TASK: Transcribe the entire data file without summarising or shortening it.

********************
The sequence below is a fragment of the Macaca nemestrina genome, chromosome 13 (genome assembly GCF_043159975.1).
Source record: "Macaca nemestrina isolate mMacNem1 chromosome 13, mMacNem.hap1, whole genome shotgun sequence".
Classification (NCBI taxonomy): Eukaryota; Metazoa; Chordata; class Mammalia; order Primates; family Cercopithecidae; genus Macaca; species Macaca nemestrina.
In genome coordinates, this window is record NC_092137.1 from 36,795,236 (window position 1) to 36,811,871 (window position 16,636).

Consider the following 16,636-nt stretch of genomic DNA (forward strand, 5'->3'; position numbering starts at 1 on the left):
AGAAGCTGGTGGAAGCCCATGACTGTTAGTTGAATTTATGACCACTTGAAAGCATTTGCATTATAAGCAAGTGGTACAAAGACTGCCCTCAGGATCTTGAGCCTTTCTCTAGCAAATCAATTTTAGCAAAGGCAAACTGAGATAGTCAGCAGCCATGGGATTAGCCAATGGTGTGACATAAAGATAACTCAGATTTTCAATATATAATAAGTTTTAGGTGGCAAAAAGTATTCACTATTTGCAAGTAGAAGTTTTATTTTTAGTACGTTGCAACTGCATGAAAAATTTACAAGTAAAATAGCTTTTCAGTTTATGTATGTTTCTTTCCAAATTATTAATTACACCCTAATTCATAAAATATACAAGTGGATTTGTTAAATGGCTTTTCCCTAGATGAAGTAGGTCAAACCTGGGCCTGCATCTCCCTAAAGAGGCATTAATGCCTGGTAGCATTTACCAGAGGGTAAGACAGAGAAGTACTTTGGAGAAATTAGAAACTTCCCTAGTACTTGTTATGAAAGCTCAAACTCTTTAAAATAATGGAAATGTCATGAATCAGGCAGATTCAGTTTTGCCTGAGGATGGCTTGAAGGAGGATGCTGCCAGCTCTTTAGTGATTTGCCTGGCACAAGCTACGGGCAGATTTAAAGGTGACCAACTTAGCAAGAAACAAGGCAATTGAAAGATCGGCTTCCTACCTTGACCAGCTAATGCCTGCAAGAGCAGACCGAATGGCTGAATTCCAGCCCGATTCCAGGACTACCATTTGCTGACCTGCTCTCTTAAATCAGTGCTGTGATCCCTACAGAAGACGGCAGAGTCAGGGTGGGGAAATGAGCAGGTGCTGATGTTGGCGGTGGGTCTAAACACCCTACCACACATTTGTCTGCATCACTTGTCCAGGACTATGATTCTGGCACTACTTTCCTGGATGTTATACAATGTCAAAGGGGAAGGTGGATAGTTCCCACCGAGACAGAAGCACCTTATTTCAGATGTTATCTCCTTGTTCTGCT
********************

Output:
The sequence below is a fragment of the Macaca nemestrina genome, chromosome 13 (genome assembly GCF_043159975.1).
Source record: "Macaca nemestrina isolate mMacNem1 chromosome 13, mMacNem.hap1, whole genome shotgun sequence".
Classification (NCBI taxonomy): Eukaryota; Metazoa; Chordata; class Mammalia; order Primates; family Cercopithecidae; genus Macaca; species Macaca nemestrina.
In genome coordinates, this window is record NC_092137.1 from 36,795,236 (window position 1) to 36,811,871 (window position 16,636).

Consider the following 16,636-nt stretch of genomic DNA (forward strand, 5'->3'; position numbering starts at 1 on the left):
AGAAGCTGGTGGAAGCCCATGACTGTTAGTTGAATTTATGACCACTTGAAAGCATTTGCATTATAAGCAAGTGGTACAAAGACTGCCCTCAGGATCTTGAGCCTTTCTCTAGCAAATCAATTTTAGCAAAGGCAAACTGAGATAGTCAGCAGCCATGGGATTAGCCAATGGTGTGACATAAAGATAACTCAGATTTTCAATATATAATAAGTTTTAGGTGGCAAAAAGTATTCACTATTTGCAAGTAGAAGTTTTATTTTTAGTACGTTGCAACTGCATGAAAAATTTACAAGTAAAATAGCTTTTCAGTTTATGTATGTTTCTTTCCAAATTATTAATTACACCCTAATTCATAAAATATACAAGTGGATTTGTTAAATGGCTTTTCCCTAGATGAAGTAGGTCAAACCTGGGCCTGCATCTCCCTAAAGAGGCATTAATGCCTGGTAGCATTTACCAGAGGGTAAGACAGAGAAGTACTTTGGAGAAATTAGAAACTTCCCTAGTACTTGTTATGAAAGCTCAAACTCTTTAAAATAATGGAAATGTCATGAATCAGGCAGATTCAGTTTTGCCTGAGGATGGCTTGAAGGAGGATGCTGCCAGCTCTTTAGTGATTTGCCTGGCACAAGCTACGGGCAGATTTAAAGGTGACCAACTTAGCAAGAAACAAGGCAATTGAAAGATCGGCTTCCTACCTTGACCAGCTAATGCCTGCAAGAGCAGACCGAATGGCTGAATTCCAGCCCGATTCCAGGACTACCATTTGCTGACCTGCTCTCTTAAATCAGTGCTGTGATCCCTACAGAAGACGGCAGAGTCAGGGTGGGGAAATGAGCAGGTGCTGATGTTGGCGGTGGGTCTAAACACCCTACCACACATTTGTCTGCATCACTTGTCCAGGACTATGATTCTGGCACTACTTTCCTGGATGTTATACAATGTCAAAGGGGAAGGTGGATAGTTCCCACCGAGACAGAAGCACCTTATTTCAGATGTTATCTCCTTGTTCTGCT